United States policy in the Middle East, September 1956-June 1957
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United States policy in the Middle East, September 1956-June 1957 documents. by United States. Department of State.

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Published by U.S. Govt. Print. Off. in [Washington .
Written in English



  • United States,
  • Middle East


  • United States -- Foreign relations -- Middle East,
  • Middle East -- Politics and government

Book details:

Edition Notes

Bibliographical footnotes.

SeriesIts Publication, 6505., Near and Middle Eastern series,, 25
LC ClassificationsDS63.2.U5 A55
The Physical Object
Paginationxiv, 425 p.
Number of Pages425
ID Numbers
Open LibraryOL6240536M
LC Control Number57061577

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Add tags for "United States policy in the Middle East, September June documents.". Be the first.   The Middle East and the United States book. History, Politics, and Ideologies. and the United States brings together scholars and policy experts to provide an empirical and balanced assessment of US policy in the Middle East primarily from the end of World War I to the present. The American-Syrian Crisis. Globalist Policy in a Author: David W. Lesch.   This volume addresses the changes in the Middle East—and in the United States as well—that has significantly affected the US-Middle Eastern dynamic. It provides an objective, cross-cultural assessment of U.S. foreign policy in the Middle : Mark L. Haas, David W. Lesch. March 9, Congress approves Eisenhower Doctrine, stating, “the United States regards as vital to the national interest and world peace the preservation of the independence and integrity of the nations of the Middle East.” April After anti-government rioting .

United States foreign policy in the Middle East has its roots in the 18th century Barbary Wars in the first years of the United States of America's existence, but became much more expansive in the aftermath of World War an policy during the Cold War tried to prevent Soviet Union influence by supporting anti-communist regimes and backing Israel against Soviet-sponsored Arab countries. THE United States, in the words used by Dr. Charles Malik in these pages, is now "entering the history of the Near East." After years of evasion and delay this country has taken up a new and more active rôle of leadership. President Eisenhower's message of January 5 to the Congress is a firm declaration of intent to preserve the Near and Middle East for the free world.   The United States' creeping involvement in the Middle East began later, during the Truman administration, and continued through the 21st century. Truman Administration: – During World War II, American troops were stationed in Iran to help transfer military supplies to the Soviet Union and protect Iranian oil.   In response to the increasingly tense situation in the Middle East, President Dwight D. Eisenhower delivers a proposal to Congress that calls for a new and more proactive U.S. policy in .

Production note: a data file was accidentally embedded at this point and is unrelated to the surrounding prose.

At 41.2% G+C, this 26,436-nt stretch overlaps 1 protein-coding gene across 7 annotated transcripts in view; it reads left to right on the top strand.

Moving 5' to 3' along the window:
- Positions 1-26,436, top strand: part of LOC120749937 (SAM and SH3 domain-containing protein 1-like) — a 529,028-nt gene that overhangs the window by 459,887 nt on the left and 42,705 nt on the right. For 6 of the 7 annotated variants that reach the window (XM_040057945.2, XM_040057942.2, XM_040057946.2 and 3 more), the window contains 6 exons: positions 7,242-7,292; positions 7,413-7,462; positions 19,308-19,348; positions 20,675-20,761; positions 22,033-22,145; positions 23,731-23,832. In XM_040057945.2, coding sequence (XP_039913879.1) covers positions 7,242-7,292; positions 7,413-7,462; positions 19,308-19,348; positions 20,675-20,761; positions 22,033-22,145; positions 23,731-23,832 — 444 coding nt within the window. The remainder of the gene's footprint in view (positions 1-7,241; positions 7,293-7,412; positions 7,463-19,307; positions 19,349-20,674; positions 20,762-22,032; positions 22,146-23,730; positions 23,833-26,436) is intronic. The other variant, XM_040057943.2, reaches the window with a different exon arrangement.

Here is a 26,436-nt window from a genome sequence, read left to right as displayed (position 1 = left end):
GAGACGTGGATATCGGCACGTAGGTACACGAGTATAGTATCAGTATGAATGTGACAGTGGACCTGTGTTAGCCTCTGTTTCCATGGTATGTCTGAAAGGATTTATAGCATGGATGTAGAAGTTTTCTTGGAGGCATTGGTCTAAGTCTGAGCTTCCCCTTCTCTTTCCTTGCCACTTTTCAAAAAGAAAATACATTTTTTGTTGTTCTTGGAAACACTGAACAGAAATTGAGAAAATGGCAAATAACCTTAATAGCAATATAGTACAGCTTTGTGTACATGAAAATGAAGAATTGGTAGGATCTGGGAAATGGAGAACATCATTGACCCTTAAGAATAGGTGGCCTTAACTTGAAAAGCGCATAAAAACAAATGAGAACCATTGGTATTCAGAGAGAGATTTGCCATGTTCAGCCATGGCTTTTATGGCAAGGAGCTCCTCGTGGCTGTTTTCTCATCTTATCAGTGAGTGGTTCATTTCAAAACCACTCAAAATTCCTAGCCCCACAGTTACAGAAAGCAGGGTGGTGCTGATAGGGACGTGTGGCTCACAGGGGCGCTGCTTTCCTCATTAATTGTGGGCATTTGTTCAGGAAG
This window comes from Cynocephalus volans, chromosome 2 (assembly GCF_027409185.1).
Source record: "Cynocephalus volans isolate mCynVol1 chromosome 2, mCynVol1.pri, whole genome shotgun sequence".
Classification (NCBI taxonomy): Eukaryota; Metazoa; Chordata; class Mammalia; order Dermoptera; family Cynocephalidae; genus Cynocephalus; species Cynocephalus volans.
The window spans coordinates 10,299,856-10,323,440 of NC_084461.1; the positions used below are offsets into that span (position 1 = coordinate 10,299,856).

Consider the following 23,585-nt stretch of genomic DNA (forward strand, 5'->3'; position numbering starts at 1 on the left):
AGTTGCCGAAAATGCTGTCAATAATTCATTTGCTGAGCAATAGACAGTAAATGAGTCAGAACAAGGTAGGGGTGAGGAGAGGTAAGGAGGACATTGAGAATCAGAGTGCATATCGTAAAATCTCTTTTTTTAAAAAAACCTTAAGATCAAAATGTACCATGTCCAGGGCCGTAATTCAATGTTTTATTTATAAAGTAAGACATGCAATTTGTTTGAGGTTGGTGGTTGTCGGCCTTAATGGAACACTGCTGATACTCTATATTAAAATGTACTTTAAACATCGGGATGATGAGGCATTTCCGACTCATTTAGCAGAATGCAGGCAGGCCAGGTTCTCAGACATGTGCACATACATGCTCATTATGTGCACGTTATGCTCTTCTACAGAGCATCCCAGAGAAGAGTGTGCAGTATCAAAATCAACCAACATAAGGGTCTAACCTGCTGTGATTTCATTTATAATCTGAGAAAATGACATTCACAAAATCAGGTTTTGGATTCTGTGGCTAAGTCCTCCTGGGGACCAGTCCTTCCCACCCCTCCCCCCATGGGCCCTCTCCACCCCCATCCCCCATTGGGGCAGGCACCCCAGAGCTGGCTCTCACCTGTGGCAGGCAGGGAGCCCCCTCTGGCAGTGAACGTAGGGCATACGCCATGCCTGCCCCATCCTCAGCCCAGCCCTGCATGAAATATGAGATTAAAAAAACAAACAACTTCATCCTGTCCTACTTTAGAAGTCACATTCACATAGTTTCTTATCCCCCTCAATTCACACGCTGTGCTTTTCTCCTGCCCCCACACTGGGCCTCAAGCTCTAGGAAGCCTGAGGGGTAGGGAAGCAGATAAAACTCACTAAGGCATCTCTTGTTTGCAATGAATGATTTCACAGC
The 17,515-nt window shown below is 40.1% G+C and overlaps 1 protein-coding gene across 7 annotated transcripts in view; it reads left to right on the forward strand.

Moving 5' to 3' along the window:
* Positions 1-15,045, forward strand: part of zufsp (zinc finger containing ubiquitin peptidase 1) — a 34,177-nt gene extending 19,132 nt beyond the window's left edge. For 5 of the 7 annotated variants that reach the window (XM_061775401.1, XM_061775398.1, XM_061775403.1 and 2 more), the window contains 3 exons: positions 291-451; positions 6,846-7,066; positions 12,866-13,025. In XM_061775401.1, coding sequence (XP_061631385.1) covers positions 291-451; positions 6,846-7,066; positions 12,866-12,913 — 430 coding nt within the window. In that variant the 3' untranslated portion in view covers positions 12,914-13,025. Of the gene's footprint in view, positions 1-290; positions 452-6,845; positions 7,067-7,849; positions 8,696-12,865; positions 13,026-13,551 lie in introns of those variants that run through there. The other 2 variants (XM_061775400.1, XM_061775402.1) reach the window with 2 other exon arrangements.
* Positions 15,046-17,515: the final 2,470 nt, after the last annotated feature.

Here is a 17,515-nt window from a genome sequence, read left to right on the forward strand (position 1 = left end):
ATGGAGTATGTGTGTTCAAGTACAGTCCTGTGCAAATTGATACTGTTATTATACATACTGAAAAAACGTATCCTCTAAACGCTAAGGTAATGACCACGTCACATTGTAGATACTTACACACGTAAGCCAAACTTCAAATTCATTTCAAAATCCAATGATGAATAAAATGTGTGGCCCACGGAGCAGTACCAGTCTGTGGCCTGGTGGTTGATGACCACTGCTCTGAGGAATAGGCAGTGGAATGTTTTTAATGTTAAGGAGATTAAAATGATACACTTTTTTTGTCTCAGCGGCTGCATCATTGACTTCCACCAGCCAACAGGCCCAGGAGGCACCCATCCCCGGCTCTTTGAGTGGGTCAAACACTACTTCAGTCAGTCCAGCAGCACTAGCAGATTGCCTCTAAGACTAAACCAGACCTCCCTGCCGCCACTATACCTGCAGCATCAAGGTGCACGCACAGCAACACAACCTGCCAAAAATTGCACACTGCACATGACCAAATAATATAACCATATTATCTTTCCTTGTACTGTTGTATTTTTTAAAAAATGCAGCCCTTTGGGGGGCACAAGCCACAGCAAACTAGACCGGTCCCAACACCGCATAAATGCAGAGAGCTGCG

The Middle East has been a central focus of the United States’ foreign policy. The purpose of the current research is to shed light on the United States’ economic and political presence in the Middle East region before and after World War I and after World War II to understand how United States’ presence has developed in the region and what motives were behind its presence. 71 William Quandt, “New U.S. Policies for a New Middle East,” The Middle East and the United States: A Historical and Political Reassessment, pp. ; see p. 72 Ibid., pp. 73 Michael Dobbs, “A Story of Iran’s Quest for Power: A Scientist Details The Role of Russia,” The Washington Post, Janu , p. A1. 74 Ibid. An essay or paper on The Middle East in the s & the U.S.. The United States in the s worked to draw the Middle Eastern countries into a broader military scheme that would encompass the region as a whole, but this proved impossible as the Arab world was reluctant to enter into such an arran. Douglas Little. American Orientalism: The United States and the Middle East Since Chapel Hill: The University of North Carolina Press, pp. Map, notes, and index. $ In American Orientalism, Douglas Little surveys the broad sweep of official U.S. involvement in the Middle East since As his title implies, Little is.